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JSIF to spend $20m on Hanover honey plant rehab

The Jamaica Social Investment Fund, JSIF, will spend some $20 million on the renovation of a Hanover honey- bottling plant that is expected to aid more than 200 bee farmers in the western parishes.

The project is being carried out under the Rural Economic Development Initiative programme, otherwise known as REDI II, and is being funded through a loan from the World Bank.

The JSIF has invited bids for the rehabilitation contract, which includes the retrofitting of two 40-foot cargo containers for storage of processed bottle honey, the installation of a fire alarm system, the upgrading of the facility’s air conditioning and ventilation system, and installing a solar energy system.

Bidding will close on 13 and the job is projected to last for four to six months.

The honey-bottling plant is operated by the Hanover Bee Farmers’ Cooperative. Its supplied with honey by bee farmers from Hanover and connecting parishes, including St Elizabeth and Trelawny.

The plant, which is located at the same complex housing the local office of the Rural Agricultural Development Authority, was constructed in 2010 at a cost of $27 million under the initial REDI I programme.

“We developed a number of agro-processing facilities at the parish RADA offices. We did processing facilities in Westmoreland, St Elizabeth, St Catherine, St James, Trelawny, and Hanover in the first programme. Those facilities were multipurpose, so they can jams, jellies, honey, etc. But in the case of Hanover, the facility was focused on honey bottling,” Managing Director of the JSIF Omar Sweeney told the Financial Gleaner.

Sweeney said the developments were structured around providing access to suitable workspaces and equipment for farmers in the parishes at affordable rates.

The REDI programme’s objective is to create economic opportunities in the agriculture- and tourism-market segment. The benefits include but aren’t limited to enhanced agriculture and tourism linkages, optimised rural agriculture production, improving productivity, enhanced business mentorship and coaching, and increased employment, specifically targeting youth.

In addition to the renovation of the Hanover honey plant, other targets under the REDI II programme for this fiscal year include the rehabilitation of the St Mary Multipurpose Cooperative Society cold-storage facility and advancing the REDI II Agro-Invest Corporation’s irrigation programme.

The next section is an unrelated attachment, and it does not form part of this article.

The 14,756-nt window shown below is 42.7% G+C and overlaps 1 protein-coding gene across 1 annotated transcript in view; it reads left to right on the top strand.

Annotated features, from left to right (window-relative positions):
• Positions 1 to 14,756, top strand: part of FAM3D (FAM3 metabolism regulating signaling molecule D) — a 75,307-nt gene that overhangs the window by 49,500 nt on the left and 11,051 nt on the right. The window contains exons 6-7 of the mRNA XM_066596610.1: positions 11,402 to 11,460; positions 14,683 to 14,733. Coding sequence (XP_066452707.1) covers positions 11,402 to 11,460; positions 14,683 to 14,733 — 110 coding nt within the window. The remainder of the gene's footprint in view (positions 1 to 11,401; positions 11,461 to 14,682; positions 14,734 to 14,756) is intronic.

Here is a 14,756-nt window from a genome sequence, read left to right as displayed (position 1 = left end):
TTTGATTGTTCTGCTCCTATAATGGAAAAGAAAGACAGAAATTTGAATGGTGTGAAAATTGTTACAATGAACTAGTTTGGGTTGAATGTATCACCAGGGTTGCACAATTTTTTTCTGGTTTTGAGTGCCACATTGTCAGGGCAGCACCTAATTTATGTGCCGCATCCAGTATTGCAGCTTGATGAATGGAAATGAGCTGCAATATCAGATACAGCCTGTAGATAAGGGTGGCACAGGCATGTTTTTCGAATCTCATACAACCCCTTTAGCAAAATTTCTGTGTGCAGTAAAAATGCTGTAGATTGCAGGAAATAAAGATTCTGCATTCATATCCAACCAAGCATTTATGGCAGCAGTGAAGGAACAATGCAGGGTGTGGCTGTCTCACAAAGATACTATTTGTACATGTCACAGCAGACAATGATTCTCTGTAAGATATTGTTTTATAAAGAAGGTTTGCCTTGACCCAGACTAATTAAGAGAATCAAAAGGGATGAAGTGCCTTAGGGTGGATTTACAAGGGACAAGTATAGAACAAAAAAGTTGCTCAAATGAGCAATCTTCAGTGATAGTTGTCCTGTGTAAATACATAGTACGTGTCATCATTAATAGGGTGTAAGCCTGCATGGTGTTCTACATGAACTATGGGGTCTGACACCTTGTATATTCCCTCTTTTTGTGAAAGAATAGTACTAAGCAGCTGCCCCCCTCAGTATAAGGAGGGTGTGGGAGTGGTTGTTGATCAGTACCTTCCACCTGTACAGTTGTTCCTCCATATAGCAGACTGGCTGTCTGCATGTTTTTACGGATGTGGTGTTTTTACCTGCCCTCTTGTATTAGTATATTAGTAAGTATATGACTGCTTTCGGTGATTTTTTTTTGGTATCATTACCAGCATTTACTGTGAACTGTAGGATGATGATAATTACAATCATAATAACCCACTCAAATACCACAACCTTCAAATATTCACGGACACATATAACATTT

“The apiculture industry, or beekeeping as it’s commonly known, is a fast-growing industry, but the standards by which these beekeepers handle or package their products is unknown, and so it is very important that farmers have access to such a facility,” Sweeney said.

“The facilities were built at the RADA office because that’s the best way to ensure that safety and security. But they are all in centralised locations so farmers can go there and get access to the equipment and storage space,” he said.

Jamaica has a growing beekeeping industry, with over 67,000 colonies managed by more than 3,500 beekeepers, and is recognised as the main producer of honey in the English-speaking Caribbean.

The Ministry of Agriculture & Fisheries values Jamaica’s apiculture industry at $2 billion, while investment promotions agency Jampro puts the return on investment at 23 per cent.

The agriculture ministry has its own initiatives to protect and safeguard the national honeybee stock, which is integral in the production of several hive products such as honey, pollen, royal jelly, beeswax, propolis, and venom.

Last year, State Minister Franklin Witter announced that the beekeeping industry would receive a subsidy of $10 million for the purchasing of sugar as feed for their bee colonies. The subsidy was a 100 per cent increase over the prior year’s allocation.

Distribution of the bee-feeding grant was targeted for periods when there is a reduction in nectar-producing plants. Additionally, 2,050 saplings of fruit trees were sourced and distributed to various beekeeper associations for planting.

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